Stop planting exotic trees in native forests – CSO

As Ghana joins the rest of the world to mark International Day of Forests, civil society organization (CSO), A Rocha Ghana, has called for the country to focus on planting the right trees at the right places. 

Touching on this year’s theme “Forest restoration: A path to recovery and well-being”, the environmental CSO which advocates the preservation of Ghana’s forest reserves, said the country must do more to protect nature.

It said, despite numerous institutional mechanisms and funding support the sector has witnessed, forest loss is increasingly becoming alarming.

It cited the planting of exotic trees in native forests as an example of some of the activities harming local biodiversity.

The Deputy National Director for A Rocha Ghana, Daryl Bosu, told theghanareport.com that the need to plant trees have now been reduced to planting exotic timbers for commercial purposes, a situation he described as worrying.

“What is increasingly happening is that, we are not growing depleted forests with native trees, but we are seeing a trend where degraded native forests are being given to private actors to develop commercial timber plantations and most of them use exotic species.

“The need to plant trees is being interpreted and practiced as though any tree will do. The golden rule of restoration is to ensure you plant native trees in degraded areas, not exotics because the native species support local biodiversity. We have planted certain trees in places like national parks and they have become invasive species. The spread of teak and Neem in certain forests and protected areas in Ghana is an example,” Mr. Bosu told theghanareport.com.

The State of the Environment Report 2016 by the Ministry of Environment, Science, Technology and Innovation, as well as the World Bank Country Environmental Analysis (CEA) Report of April 2020, identify forest loss as presenting a tremendous risk to Ghana’s development.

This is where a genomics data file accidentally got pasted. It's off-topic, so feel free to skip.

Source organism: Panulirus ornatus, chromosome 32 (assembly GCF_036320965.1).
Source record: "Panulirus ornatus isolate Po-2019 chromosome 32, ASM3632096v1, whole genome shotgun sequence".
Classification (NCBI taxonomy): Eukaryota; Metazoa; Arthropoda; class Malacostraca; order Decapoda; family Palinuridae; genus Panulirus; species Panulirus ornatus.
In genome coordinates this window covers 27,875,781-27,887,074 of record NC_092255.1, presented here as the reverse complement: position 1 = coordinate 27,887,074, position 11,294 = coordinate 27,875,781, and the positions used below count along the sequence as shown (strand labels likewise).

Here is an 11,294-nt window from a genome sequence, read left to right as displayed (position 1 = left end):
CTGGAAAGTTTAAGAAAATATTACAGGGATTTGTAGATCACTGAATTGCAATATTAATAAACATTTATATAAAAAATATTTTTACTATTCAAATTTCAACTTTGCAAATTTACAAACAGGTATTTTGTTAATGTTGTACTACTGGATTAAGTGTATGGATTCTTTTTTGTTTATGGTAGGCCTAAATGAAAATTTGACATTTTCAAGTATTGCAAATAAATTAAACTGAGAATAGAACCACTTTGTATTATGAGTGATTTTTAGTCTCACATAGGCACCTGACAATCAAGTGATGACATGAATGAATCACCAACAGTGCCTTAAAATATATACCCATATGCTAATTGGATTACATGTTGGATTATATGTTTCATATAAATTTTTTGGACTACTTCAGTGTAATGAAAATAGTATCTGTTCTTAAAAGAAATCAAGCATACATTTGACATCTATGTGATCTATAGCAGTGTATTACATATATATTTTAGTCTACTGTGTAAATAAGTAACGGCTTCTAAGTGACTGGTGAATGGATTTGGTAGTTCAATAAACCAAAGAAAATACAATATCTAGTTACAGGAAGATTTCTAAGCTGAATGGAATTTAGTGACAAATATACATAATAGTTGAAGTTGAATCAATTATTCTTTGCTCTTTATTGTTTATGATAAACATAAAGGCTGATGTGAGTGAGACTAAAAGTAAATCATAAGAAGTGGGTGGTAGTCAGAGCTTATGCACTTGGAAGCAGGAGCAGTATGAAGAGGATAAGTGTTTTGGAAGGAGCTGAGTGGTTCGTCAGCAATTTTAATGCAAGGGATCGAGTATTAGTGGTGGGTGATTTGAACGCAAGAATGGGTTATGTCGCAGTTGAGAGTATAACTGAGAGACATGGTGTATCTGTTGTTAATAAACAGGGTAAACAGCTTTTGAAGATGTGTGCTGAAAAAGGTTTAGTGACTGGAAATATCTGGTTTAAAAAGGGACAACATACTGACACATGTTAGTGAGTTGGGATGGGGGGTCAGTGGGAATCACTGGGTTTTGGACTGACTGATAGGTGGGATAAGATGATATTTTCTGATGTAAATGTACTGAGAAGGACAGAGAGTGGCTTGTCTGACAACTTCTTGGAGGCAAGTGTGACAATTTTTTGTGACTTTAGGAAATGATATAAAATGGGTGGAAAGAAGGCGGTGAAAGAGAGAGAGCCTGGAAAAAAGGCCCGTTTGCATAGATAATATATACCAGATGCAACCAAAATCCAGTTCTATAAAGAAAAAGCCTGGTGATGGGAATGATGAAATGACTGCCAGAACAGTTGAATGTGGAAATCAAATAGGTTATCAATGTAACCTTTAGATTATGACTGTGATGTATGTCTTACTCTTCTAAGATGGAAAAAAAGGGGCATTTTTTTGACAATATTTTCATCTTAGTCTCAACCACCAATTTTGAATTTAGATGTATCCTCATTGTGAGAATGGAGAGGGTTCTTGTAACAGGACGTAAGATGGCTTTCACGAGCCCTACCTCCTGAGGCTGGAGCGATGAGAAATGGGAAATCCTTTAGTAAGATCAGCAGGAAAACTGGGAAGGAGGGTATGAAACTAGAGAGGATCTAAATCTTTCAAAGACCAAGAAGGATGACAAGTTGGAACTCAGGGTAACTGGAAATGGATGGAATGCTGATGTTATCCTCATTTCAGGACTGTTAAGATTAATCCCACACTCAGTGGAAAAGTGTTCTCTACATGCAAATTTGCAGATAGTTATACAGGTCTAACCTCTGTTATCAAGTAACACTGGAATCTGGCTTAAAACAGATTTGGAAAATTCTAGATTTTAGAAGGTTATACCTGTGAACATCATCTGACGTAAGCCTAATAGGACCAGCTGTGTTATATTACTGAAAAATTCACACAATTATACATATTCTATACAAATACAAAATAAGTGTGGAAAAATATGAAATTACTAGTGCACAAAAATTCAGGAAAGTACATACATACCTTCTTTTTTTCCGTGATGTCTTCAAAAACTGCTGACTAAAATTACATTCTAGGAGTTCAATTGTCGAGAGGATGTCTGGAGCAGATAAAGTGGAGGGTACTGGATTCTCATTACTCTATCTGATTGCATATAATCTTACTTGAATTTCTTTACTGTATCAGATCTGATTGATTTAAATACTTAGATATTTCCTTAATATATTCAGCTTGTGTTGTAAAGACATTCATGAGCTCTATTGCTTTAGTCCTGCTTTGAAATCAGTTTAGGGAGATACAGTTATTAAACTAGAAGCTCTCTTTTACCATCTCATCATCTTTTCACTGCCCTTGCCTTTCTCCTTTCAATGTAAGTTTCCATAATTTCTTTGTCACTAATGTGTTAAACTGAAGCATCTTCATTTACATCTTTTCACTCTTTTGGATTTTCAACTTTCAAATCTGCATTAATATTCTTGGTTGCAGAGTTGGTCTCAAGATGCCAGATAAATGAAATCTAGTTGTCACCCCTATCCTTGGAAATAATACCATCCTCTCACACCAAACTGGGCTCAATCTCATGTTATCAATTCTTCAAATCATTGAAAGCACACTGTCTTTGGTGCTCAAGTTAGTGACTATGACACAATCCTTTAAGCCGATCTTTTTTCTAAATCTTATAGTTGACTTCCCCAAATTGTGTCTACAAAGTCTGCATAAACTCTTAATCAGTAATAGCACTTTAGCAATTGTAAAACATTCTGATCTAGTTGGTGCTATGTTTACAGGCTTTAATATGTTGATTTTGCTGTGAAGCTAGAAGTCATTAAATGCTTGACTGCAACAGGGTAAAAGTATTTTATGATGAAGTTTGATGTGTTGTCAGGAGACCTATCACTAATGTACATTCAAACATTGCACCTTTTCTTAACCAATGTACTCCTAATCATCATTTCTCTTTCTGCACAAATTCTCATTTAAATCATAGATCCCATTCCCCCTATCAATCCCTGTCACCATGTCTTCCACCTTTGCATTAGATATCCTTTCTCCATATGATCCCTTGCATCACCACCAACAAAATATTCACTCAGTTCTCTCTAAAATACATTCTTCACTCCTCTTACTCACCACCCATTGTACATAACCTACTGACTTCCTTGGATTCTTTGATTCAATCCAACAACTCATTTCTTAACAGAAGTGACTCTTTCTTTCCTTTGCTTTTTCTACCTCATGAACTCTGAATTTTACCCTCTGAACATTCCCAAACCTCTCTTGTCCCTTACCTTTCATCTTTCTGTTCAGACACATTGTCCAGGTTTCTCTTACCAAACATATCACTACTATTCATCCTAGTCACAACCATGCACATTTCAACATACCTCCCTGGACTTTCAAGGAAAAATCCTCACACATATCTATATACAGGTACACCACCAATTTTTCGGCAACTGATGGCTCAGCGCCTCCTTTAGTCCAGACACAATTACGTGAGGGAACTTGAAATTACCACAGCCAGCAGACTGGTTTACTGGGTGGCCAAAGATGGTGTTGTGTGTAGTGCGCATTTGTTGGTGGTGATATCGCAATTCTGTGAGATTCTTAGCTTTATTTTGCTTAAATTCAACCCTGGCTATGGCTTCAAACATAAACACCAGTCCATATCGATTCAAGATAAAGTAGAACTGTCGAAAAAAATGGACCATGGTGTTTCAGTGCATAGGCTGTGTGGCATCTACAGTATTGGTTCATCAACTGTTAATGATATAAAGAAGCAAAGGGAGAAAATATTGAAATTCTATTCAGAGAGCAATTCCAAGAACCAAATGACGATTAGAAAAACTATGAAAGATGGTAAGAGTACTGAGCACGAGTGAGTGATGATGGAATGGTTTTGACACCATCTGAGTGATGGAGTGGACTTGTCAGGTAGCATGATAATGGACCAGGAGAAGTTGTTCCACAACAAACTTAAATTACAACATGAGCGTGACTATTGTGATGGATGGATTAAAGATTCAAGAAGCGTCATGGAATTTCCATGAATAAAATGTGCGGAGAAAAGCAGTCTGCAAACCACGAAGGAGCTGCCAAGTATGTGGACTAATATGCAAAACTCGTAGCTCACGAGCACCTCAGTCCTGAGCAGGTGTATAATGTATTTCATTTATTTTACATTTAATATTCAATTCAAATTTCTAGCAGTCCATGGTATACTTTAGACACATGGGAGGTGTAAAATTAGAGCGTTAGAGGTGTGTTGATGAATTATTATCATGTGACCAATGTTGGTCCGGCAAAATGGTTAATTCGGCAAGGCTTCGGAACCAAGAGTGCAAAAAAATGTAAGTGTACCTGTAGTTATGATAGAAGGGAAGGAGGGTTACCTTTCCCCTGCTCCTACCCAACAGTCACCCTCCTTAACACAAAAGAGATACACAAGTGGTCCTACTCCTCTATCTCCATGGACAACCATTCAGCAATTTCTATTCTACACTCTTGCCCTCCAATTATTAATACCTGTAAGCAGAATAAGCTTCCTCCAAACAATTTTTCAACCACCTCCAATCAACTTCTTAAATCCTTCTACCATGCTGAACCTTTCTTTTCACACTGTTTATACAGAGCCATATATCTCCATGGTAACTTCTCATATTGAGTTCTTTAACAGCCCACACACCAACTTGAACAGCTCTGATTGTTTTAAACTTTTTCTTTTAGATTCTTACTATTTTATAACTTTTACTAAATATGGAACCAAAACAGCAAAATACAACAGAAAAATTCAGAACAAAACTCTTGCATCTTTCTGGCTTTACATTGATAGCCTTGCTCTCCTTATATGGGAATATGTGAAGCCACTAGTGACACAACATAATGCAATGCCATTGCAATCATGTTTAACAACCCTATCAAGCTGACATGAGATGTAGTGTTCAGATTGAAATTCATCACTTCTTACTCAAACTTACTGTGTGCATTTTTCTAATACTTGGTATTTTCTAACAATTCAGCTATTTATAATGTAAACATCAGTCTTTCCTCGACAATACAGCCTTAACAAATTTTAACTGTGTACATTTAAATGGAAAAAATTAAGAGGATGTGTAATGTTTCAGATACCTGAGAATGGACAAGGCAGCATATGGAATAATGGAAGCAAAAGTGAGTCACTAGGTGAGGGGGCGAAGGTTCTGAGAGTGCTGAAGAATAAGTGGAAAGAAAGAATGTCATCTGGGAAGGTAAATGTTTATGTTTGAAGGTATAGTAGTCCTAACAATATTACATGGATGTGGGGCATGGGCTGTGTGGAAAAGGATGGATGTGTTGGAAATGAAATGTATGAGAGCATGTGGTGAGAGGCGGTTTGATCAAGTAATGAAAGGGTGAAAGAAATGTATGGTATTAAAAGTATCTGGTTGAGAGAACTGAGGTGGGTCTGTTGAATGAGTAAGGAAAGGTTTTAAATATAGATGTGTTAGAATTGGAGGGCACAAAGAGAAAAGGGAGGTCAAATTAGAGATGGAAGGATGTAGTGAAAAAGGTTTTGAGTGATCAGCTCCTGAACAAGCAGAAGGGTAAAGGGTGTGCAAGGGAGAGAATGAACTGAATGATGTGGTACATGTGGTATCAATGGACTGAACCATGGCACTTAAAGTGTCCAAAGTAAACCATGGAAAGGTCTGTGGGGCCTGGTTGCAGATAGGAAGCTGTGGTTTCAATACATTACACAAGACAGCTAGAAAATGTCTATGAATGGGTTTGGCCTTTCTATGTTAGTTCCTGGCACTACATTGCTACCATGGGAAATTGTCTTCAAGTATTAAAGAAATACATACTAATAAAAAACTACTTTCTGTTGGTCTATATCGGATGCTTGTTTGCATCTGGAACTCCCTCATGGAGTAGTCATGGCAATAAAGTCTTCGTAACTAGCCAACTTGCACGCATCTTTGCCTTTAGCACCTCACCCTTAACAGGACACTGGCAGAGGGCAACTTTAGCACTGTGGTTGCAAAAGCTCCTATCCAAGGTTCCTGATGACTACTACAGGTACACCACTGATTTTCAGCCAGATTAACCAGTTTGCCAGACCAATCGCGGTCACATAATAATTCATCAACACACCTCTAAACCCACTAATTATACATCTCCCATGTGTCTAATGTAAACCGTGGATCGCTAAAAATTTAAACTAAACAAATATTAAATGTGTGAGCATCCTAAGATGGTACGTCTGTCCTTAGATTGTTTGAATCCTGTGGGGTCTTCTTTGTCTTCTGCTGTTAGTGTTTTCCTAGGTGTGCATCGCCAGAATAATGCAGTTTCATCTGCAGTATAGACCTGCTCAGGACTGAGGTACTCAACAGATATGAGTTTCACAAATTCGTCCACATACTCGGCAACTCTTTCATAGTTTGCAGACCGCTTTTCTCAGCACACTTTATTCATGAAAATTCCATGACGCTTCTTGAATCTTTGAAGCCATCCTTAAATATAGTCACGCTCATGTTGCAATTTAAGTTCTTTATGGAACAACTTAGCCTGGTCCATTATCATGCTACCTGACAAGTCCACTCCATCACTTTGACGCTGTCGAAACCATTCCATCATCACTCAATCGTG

To reverse this worrying trend, A Rocha Ghana said there must be an end to planting exotic trees in native forests.

“We definitely must plant more trees to restore our depleted forests and also contribute to climate mitigation and building community resilience. We however reiterate the need to ensure that all tree planting activities across the country must ensure that we plant the right trees at the right place,” Mr. Bosu stated.

“Our extractive economy policy pathway is not sustainable and needs to give way to recovery and sustainable development pathways that secures forests and the ecosystem services they provide, further promoting wellbeing and development in harmony with nature. There is a global paradigm shift to green developments pathways that places emphasis on nature-based solutions that secures forests and enhances natures gifts, goods and services.

“We have said all the good things about staying true to SDGs 13 and 15 but we are yet to see dedicated actions to that effect. Let that action start with excluding Atewa Forest from Ghana’s Integrated Aluminium Development program. Atewa Forest is give much more than bauxite,” he added.

The day which is celebrated annually on March 21 seeks to raise awareness on the importance of all types of forests, and trees outside forests for the benefit of current and future generations.


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